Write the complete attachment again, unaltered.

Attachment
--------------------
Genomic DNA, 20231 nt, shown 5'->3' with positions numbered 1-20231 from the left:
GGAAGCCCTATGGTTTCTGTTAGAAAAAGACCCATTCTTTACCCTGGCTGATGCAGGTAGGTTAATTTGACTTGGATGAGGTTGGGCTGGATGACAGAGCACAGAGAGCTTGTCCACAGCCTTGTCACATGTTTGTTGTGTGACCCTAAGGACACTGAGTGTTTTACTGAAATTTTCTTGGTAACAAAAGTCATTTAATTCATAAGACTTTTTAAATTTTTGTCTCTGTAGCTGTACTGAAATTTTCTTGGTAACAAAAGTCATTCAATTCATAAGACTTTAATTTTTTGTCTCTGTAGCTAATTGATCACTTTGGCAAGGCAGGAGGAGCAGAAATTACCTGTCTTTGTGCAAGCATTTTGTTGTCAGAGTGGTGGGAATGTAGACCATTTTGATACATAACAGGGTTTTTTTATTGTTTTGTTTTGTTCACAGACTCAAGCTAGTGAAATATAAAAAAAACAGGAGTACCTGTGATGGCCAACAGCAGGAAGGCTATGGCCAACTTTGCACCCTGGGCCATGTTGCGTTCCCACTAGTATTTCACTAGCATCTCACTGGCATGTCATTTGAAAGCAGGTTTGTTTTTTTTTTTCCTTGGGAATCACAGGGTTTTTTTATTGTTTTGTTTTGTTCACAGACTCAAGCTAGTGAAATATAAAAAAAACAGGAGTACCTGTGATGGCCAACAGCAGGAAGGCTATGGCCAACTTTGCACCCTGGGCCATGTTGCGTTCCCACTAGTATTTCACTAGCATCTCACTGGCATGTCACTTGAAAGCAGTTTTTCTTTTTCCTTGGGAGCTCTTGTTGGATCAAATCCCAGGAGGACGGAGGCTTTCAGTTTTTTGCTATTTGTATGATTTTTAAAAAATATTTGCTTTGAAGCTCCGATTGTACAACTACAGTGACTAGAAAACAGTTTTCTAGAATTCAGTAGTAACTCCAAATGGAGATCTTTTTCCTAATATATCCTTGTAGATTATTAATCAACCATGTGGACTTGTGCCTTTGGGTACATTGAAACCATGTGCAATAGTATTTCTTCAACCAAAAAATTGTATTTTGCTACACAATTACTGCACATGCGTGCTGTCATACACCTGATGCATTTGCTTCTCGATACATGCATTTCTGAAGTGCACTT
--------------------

Genomic DNA, 20231 nt, shown 5'->3' with positions numbered 1-20231 from the left:
GGAAGCCCTATGGTTTCTGTTAGAAAAAGACCCATTCTTTACCCTGGCTGATGCAGGTAGGTTAATTTGACTTGGATGAGGTTGGGCTGGATGACAGAGCACAGAGAGCTTGTCCACAGCCTTGTCACATGTTTGTTGTGTGACCCTAAGGACACTGAGTGTTTTACTGAAATTTTCTTGGTAACAAAAGTCATTTAATTCATAAGACTTTTTAAATTTTTGTCTCTGTAGCTGTACTGAAATTTTCTTGGTAACAAAAGTCATTCAATTCATAAGACTTTAATTTTTTGTCTCTGTAGCTAATTGATCACTTTGGCAAGGCAGGAGGAGCAGAAATTACCTGTCTTTGTGCAAGCATTTTGTTGTCAGAGTGGTGGGAATGTAGACCATTTTGATACATAACAGGGTTTTTTTATTGTTTTGTTTTGTTCACAGACTCAAGCTAGTGAAATATAAAAAAAACAGGAGTACCTGTGATGGCCAACAGCAGGAAGGCTATGGCCAACTTTGCACCCTGGGCCATGTTGCGTTCCCACTAGTATTTCACTAGCATCTCACTGGCATGTCATTTGAAAGCAGGTTTGTTTTTTTTTTTCCTTGGGAATCACAGGGTTTTTTTATTGTTTTGTTTTGTTCACAGACTCAAGCTAGTGAAATATAAAAAAAACAGGAGTACCTGTGATGGCCAACAGCAGGAAGGCTATGGCCAACTTTGCACCCTGGGCCATGTTGCGTTCCCACTAGTATTTCACTAGCATCTCACTGGCATGTCACTTGAAAGCAGTTTTTCTTTTTCCTTGGGAGCTCTTGTTGGATCAAATCCCAGGAGGACGGAGGCTTTCAGTTTTTTGCTATTTGTATGATTTTTAAAAAATATTTGCTTTGAAGCTCCGATTGTACAACTACAGTGACTAGAAAACAGTTTTCTAGAATTCAGTAGTAACTCCAAATGGAGATCTTTTTCCTAATATATCCTTGTAGATTATTAATCAACCATGTGGACTTGTGCCTTTGGGTACATTGAAACCATGTGCAATAGTATTTCTTCAACCAAAAAATTGTATTTTGCTACACAATTACTGCACATGCGTGCTGTCATACACCTGATGCATTTGCTTCTCGATACATGCATTTCTGAAGTGCACTT